The next application round for SLEs (Specialist Leaders of Education) will be open between 02 – 23 October 2013
The Designation/Role of SLEs – Frequently Asked Questions & Answers supplied by The National College For Teaching and Leadership
1. What are specialist leaders of education (SLEs)?
SLEs are outstanding middle and senior leaders in positions below the headteacher for example, assistant headteachers, subject leaders or school business managers, with at least two years experience in a particular field of expertise. SLEs have the capacity, skills and commitment to support other individuals or teams, in similar positions in other schools. They understand what outstanding leadership practice in their area of specialism looks like and are skilled in helping other leaders achieve it in their own context.
2. Who can become an SLE?
To be designated, applicants will need to meet strict designation criteria. SLE designation is open to individuals that hold middle or senior leadership roles in schools and who have a particular specialism that is included in our directory of expertise (for example, subject areas, inclusion, performance management, literacy, early years, behaviour or school business management). We do not plan to try to precisely define middle or senior leadership – we recognise that roles and responsibilities are different in different schools and that routes to leadership are not always straightforward. The headteacher of a potential SLE will therefore be asked to confirm that the individual holds a middle or senior leadership position. One important point to note is that although SLEs themselves must be outstanding at what they do, they do not have to come from outstanding schools – they can come from any school.
3. What are the benefits of being an SLE?
The new designation is a way of formally recognising those outstanding leaders who have an excellent track record of supporting others and have specialist expertise that other schools in their area can benefit from. From our experience of deploying system leaders, this type of recognition can help to boost an individual’s morale and provide a renewed sense of purpose. We expect that SLE work will support continuing professional development for these individuals, through, for example: opportunities to work autonomously and independently; gaining further experience of working collaboratively with others; being creative and trying out new ideas ; developing coaching and facilitation skills; access to other contexts, processes and styles of working, widening their experience of different school environments; the chance to learn from ideas and approaches used in other schools, to improve their own performance and that of colleagues in their own school the opportunity to network with their peers. All of the above can help the individual to improve further in their current role, as well as to support them if they wish to think about promotional opportunities. Finally we know that system leaders benefit from knowing they are helping others to improve and having a positive impact on outcomes for children, by using and sharing their own knowledge and skills. It is this sense of moral purpose that can often prove to be the biggest incentive of all.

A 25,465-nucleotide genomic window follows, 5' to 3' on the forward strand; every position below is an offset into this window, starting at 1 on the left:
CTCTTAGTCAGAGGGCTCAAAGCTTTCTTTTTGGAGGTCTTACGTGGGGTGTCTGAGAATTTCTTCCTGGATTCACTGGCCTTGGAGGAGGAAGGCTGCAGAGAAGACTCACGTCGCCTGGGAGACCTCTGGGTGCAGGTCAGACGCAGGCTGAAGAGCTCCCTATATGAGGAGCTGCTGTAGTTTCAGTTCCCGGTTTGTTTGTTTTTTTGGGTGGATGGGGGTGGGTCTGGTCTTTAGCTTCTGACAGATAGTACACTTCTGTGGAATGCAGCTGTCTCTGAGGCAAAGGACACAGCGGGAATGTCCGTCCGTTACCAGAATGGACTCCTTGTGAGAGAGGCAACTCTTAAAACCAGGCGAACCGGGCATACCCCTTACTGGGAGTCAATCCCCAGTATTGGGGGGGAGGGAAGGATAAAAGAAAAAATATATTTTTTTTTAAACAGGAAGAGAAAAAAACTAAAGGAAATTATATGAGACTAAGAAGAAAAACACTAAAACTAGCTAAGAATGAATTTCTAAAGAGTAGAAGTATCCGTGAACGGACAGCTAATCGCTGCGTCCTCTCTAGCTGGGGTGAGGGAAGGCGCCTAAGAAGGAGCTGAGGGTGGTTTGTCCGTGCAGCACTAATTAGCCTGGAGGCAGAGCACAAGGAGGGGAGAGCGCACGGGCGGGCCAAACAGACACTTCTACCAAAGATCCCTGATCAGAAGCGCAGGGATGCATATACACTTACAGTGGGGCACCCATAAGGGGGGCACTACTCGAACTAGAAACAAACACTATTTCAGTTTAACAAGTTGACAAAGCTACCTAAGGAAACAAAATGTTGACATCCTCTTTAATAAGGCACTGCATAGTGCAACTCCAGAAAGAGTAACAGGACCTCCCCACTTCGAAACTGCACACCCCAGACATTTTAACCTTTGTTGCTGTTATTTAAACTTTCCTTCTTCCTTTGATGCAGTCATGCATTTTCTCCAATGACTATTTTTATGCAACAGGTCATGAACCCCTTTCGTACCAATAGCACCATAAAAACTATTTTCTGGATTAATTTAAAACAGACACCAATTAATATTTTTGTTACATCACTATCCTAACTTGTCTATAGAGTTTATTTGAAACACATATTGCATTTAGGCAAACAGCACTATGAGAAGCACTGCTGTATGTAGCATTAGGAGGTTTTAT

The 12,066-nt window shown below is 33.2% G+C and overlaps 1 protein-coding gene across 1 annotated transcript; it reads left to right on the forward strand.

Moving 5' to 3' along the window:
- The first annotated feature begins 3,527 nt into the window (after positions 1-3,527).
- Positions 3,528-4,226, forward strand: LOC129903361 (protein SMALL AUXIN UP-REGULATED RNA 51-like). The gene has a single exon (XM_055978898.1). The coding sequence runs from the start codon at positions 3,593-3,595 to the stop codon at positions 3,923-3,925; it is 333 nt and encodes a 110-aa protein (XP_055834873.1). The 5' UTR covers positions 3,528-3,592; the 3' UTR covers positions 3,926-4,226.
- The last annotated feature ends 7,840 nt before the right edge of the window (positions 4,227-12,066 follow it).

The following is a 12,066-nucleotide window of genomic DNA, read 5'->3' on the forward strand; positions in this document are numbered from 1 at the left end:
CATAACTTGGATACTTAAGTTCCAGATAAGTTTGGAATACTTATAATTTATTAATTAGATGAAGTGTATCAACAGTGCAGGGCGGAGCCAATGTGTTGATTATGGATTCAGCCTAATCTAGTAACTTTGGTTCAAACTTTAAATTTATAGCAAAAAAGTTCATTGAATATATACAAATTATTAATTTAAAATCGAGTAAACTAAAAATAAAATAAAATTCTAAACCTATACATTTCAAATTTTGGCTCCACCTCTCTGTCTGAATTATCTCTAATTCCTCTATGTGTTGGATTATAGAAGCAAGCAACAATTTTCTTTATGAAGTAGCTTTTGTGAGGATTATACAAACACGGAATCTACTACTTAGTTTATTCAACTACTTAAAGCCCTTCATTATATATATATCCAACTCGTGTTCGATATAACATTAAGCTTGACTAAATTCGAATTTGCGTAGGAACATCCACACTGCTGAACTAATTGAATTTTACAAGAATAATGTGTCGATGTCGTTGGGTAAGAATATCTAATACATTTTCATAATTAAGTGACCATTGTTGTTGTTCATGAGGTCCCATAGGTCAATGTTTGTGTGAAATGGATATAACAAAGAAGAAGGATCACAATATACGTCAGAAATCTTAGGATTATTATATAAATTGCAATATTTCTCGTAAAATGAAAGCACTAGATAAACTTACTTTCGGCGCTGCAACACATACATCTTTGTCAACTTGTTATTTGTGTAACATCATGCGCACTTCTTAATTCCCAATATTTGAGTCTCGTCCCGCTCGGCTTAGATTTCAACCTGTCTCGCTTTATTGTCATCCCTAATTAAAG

Following an initial sift, applicants with appropriate leadership responsibility and experience will be invited to undertake some form of face-to-face assessment, where they will be expected to demonstrate their interpersonal skills, including communication, collaboration and coaching.
4. How does someone become an SLE?